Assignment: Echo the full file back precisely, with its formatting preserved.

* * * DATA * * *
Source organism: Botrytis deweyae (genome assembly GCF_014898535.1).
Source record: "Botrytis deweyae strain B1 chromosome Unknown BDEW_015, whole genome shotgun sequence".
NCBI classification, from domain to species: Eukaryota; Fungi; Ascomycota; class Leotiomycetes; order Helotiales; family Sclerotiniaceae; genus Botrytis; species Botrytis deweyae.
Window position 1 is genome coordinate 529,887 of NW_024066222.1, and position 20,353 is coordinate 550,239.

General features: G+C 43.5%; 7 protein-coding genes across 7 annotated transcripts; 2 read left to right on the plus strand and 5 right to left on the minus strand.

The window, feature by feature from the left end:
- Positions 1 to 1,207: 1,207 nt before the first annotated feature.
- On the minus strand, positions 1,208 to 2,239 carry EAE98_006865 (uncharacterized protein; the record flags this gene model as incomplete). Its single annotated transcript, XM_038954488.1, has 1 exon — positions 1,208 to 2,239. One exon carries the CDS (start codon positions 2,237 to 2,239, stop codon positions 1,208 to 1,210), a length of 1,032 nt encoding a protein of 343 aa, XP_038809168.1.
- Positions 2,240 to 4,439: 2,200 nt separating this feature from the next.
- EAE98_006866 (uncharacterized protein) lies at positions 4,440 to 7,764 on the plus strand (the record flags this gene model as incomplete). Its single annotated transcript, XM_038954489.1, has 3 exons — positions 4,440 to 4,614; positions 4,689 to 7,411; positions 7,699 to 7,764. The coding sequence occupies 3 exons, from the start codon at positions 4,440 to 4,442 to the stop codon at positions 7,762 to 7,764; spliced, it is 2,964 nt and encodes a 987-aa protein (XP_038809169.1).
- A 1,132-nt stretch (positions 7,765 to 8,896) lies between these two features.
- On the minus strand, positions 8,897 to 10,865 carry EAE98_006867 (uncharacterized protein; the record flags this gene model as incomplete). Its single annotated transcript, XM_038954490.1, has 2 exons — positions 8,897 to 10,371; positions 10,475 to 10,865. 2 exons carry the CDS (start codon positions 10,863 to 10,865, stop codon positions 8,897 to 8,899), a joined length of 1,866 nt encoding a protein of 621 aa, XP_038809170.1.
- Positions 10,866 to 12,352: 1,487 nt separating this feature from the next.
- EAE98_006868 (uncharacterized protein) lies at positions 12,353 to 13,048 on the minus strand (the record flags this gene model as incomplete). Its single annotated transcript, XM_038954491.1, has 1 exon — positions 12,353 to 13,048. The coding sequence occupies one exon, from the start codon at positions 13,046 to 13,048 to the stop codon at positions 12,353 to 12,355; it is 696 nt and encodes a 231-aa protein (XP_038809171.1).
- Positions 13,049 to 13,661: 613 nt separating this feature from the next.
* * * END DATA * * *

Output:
Source organism: Botrytis deweyae (genome assembly GCF_014898535.1).
Source record: "Botrytis deweyae strain B1 chromosome Unknown BDEW_015, whole genome shotgun sequence".
NCBI classification, from domain to species: Eukaryota; Fungi; Ascomycota; class Leotiomycetes; order Helotiales; family Sclerotiniaceae; genus Botrytis; species Botrytis deweyae.
Window position 1 is genome coordinate 529,887 of NW_024066222.1, and position 20,353 is coordinate 550,239.

General features: G+C 43.5%; 7 protein-coding genes across 7 annotated transcripts; 2 read left to right on the plus strand and 5 right to left on the minus strand.

The window, feature by feature from the left end:
- Positions 1 to 1,207: 1,207 nt before the first annotated feature.
- On the minus strand, positions 1,208 to 2,239 carry EAE98_006865 (uncharacterized protein; the record flags this gene model as incomplete). Its single annotated transcript, XM_038954488.1, has 1 exon — positions 1,208 to 2,239. One exon carries the CDS (start codon positions 2,237 to 2,239, stop codon positions 1,208 to 1,210), a length of 1,032 nt encoding a protein of 343 aa, XP_038809168.1.
- Positions 2,240 to 4,439: 2,200 nt separating this feature from the next.
- EAE98_006866 (uncharacterized protein) lies at positions 4,440 to 7,764 on the plus strand (the record flags this gene model as incomplete). Its single annotated transcript, XM_038954489.1, has 3 exons — positions 4,440 to 4,614; positions 4,689 to 7,411; positions 7,699 to 7,764. The coding sequence occupies 3 exons, from the start codon at positions 4,440 to 4,442 to the stop codon at positions 7,762 to 7,764; spliced, it is 2,964 nt and encodes a 987-aa protein (XP_038809169.1).
- A 1,132-nt stretch (positions 7,765 to 8,896) lies between these two features.
- On the minus strand, positions 8,897 to 10,865 carry EAE98_006867 (uncharacterized protein; the record flags this gene model as incomplete). Its single annotated transcript, XM_038954490.1, has 2 exons — positions 8,897 to 10,371; positions 10,475 to 10,865. 2 exons carry the CDS (start codon positions 10,863 to 10,865, stop codon positions 8,897 to 8,899), a joined length of 1,866 nt encoding a protein of 621 aa, XP_038809170.1.
- Positions 10,866 to 12,352: 1,487 nt separating this feature from the next.
- EAE98_006868 (uncharacterized protein) lies at positions 12,353 to 13,048 on the minus strand (the record flags this gene model as incomplete). Its single annotated transcript, XM_038954491.1, has 1 exon — positions 12,353 to 13,048. The coding sequence occupies one exon, from the start codon at positions 13,046 to 13,048 to the stop codon at positions 12,353 to 12,355; it is 696 nt and encodes a 231-aa protein (XP_038809171.1).
- Positions 13,049 to 13,661: 613 nt separating this feature from the next.